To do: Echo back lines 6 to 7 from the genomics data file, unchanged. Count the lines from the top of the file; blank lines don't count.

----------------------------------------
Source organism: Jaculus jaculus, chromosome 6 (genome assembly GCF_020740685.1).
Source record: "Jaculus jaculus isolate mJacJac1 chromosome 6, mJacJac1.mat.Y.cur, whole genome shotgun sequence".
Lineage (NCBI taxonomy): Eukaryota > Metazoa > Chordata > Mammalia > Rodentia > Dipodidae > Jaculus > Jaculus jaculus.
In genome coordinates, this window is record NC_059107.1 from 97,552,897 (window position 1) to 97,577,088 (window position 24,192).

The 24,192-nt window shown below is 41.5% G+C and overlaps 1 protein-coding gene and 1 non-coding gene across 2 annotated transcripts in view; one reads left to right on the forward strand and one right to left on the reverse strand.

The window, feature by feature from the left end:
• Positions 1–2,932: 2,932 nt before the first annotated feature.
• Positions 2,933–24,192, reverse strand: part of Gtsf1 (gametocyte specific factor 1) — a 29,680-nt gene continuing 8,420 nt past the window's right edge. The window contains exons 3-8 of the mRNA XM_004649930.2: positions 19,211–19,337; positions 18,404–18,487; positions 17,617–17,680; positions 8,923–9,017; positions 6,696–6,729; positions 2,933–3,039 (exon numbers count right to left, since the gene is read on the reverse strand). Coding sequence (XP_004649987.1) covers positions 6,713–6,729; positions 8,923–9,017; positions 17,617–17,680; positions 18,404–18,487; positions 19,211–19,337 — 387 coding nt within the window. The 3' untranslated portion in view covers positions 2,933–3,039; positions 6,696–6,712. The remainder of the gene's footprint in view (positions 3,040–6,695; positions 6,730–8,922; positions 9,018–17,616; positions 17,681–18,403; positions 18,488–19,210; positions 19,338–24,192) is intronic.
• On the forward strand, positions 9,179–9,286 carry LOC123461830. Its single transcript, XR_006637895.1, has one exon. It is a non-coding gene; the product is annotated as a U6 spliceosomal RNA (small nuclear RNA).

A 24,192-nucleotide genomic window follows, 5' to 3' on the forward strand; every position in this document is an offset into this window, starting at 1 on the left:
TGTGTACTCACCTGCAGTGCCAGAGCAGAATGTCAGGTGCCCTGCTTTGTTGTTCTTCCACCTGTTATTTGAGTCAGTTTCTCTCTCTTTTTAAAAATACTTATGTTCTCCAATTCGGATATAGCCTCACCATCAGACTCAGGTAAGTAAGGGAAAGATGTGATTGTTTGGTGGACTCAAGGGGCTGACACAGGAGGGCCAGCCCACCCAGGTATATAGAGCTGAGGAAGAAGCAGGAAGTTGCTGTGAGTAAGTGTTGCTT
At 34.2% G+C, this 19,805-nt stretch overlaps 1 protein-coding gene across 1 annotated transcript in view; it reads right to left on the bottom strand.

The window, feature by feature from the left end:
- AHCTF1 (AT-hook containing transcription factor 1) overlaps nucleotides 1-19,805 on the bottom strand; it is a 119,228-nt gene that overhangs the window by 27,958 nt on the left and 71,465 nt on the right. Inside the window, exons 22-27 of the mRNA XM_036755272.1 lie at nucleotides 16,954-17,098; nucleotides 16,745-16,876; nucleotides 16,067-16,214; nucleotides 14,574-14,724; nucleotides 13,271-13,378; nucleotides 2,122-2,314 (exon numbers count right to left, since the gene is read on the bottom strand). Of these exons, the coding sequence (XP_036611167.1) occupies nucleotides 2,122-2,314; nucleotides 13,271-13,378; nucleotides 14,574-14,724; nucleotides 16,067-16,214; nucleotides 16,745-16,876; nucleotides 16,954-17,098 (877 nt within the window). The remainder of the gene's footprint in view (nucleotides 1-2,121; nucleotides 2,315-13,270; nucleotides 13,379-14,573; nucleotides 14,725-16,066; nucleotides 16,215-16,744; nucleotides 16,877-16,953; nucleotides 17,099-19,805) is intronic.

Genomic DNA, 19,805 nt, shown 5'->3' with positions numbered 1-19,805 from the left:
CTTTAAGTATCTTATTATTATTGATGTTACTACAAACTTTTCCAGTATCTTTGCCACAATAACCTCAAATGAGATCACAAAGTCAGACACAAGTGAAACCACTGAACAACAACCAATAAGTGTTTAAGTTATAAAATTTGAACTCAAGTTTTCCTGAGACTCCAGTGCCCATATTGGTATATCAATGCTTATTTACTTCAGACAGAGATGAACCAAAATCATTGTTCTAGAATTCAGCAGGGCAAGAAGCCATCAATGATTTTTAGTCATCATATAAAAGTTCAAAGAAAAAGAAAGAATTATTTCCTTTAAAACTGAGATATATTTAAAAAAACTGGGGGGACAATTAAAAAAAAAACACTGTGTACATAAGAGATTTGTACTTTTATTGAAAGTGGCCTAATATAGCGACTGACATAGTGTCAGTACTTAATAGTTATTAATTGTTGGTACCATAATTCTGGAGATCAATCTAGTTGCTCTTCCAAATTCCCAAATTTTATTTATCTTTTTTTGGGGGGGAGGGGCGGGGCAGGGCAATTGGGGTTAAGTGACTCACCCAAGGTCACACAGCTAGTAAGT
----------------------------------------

The window, feature by feature from the left end:
• Positions 1–2,932: 2,932 nt before the first annotated feature.